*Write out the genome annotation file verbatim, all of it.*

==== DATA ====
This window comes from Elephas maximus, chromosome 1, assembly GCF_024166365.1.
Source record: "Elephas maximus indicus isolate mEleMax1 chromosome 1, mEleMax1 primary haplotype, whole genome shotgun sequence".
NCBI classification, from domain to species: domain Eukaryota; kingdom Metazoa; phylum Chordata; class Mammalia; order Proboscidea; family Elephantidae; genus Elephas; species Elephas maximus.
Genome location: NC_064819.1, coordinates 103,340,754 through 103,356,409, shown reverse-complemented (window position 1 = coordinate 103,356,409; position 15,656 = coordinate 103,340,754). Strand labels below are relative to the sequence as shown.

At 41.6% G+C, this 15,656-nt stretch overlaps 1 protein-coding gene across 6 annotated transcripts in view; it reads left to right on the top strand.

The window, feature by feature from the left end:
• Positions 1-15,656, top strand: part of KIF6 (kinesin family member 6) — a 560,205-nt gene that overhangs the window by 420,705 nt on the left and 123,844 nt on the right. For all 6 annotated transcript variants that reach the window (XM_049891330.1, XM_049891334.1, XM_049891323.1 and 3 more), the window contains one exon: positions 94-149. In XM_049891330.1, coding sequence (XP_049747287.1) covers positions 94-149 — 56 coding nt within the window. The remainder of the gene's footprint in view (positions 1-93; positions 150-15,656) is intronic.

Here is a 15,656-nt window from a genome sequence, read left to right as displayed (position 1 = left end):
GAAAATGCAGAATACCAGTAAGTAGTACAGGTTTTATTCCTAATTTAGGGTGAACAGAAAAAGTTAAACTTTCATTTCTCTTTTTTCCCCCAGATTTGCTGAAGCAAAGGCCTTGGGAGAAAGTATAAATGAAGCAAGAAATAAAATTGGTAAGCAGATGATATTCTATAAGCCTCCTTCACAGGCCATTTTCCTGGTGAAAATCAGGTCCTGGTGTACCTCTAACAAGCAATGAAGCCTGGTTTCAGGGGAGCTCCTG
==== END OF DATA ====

This window comes from Elephas maximus, chromosome 1, assembly GCF_024166365.1.
Source record: "Elephas maximus indicus isolate mEleMax1 chromosome 1, mEleMax1 primary haplotype, whole genome shotgun sequence".
NCBI classification, from domain to species: domain Eukaryota; kingdom Metazoa; phylum Chordata; class Mammalia; order Proboscidea; family Elephantidae; genus Elephas; species Elephas maximus.
Genome location: NC_064819.1, coordinates 103,340,754 through 103,356,409, shown reverse-complemented (window position 1 = coordinate 103,356,409; position 15,656 = coordinate 103,340,754). Strand labels below are relative to the sequence as shown.

At 41.6% G+C, this 15,656-nt stretch overlaps 1 protein-coding gene across 6 annotated transcripts in view; it reads left to right on the top strand.

The window, feature by feature from the left end:
• Positions 1-15,656, top strand: part of KIF6 (kinesin family member 6) — a 560,205-nt gene that overhangs the window by 420,705 nt on the left and 123,844 nt on the right. For all 6 annotated transcript variants that reach the window (XM_049891330.1, XM_049891334.1, XM_049891323.1 and 3 more), the window contains one exon: positions 94-149. In XM_049891330.1, coding sequence (XP_049747287.1) covers positions 94-149 — 56 coding nt within the window. The remainder of the gene's footprint in view (positions 1-93; positions 150-15,656) is intronic.

Here is a 15,656-nt window from a genome sequence, read left to right as displayed (position 1 = left end):
GAAAATGCAGAATACCAGTAAGTAGTACAGGTTTTATTCCTAATTTAGGGTGAACAGAAAAAGTTAAACTTTCATTTCTCTTTTTTCCCCCAGATTTGCTGAAGCAAAGGCCTTGGGAGAAAGTATAAATGAAGCAAGAAATAAAATTGGTAAGCAGATGATATTCTATAAGCCTCCTTCACAGGCCATTTTCCTGGTGAAAATCAGGTCCTGGTGTACCTCTAACAAGCAATGAAGCCTGGTTTCAGGGGAGCTCCTG